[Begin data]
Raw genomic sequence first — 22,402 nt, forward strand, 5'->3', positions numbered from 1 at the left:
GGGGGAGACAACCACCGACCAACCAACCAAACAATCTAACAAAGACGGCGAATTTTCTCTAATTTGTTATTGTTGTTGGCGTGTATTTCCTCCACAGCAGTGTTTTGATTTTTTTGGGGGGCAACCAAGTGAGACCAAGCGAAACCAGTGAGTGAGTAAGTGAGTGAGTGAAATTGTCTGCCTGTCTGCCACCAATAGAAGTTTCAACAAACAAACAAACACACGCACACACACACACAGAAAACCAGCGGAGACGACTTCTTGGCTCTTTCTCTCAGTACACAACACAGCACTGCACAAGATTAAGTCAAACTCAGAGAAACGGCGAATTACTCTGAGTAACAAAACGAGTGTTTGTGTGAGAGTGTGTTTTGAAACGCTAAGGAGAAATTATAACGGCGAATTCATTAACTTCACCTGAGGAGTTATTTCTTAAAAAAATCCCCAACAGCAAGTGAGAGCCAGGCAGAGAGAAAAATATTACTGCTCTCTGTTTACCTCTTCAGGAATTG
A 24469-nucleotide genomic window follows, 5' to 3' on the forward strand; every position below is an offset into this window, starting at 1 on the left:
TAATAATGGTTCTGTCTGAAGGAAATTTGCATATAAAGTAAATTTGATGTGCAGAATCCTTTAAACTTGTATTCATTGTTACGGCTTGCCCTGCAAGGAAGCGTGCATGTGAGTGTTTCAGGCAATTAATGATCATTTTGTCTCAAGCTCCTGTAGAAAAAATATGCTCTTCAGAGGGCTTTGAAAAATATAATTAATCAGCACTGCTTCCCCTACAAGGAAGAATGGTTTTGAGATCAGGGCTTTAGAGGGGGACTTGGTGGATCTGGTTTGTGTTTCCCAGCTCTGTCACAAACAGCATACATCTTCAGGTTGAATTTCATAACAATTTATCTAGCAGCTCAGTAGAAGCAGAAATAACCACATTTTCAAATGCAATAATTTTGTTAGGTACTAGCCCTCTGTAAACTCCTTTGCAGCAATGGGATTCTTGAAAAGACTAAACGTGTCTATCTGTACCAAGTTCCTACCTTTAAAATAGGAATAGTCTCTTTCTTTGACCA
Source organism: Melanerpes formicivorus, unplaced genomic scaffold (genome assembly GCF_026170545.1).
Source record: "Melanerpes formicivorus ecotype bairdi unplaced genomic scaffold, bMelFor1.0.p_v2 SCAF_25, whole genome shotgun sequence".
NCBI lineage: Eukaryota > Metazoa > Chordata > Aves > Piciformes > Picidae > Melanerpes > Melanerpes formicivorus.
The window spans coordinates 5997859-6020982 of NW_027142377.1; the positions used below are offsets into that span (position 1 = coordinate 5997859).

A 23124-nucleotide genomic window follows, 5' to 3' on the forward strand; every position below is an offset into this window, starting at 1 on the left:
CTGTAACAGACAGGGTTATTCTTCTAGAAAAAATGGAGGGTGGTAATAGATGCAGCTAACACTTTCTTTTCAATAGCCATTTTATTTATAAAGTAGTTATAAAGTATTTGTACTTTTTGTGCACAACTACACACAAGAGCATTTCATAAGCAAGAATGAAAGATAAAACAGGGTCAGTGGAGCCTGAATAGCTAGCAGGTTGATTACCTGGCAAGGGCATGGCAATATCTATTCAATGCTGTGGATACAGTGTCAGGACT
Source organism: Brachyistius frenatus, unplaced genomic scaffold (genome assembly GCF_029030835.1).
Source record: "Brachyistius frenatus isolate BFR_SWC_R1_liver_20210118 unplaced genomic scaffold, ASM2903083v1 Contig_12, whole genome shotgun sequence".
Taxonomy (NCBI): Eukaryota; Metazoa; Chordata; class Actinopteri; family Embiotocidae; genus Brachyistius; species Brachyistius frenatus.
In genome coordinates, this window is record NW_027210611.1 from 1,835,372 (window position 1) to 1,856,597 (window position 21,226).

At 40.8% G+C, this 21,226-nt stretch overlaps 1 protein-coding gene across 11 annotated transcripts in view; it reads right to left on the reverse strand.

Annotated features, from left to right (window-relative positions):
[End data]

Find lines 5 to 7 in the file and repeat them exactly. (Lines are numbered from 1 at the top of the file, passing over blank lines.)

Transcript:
Source organism: Melanerpes formicivorus, unplaced genomic scaffold (genome assembly GCF_026170545.1).
Source record: "Melanerpes formicivorus ecotype bairdi unplaced genomic scaffold, bMelFor1.0.p_v2 SCAF_25, whole genome shotgun sequence".
NCBI lineage: Eukaryota > Metazoa > Chordata > Aves > Piciformes > Picidae > Melanerpes > Melanerpes formicivorus.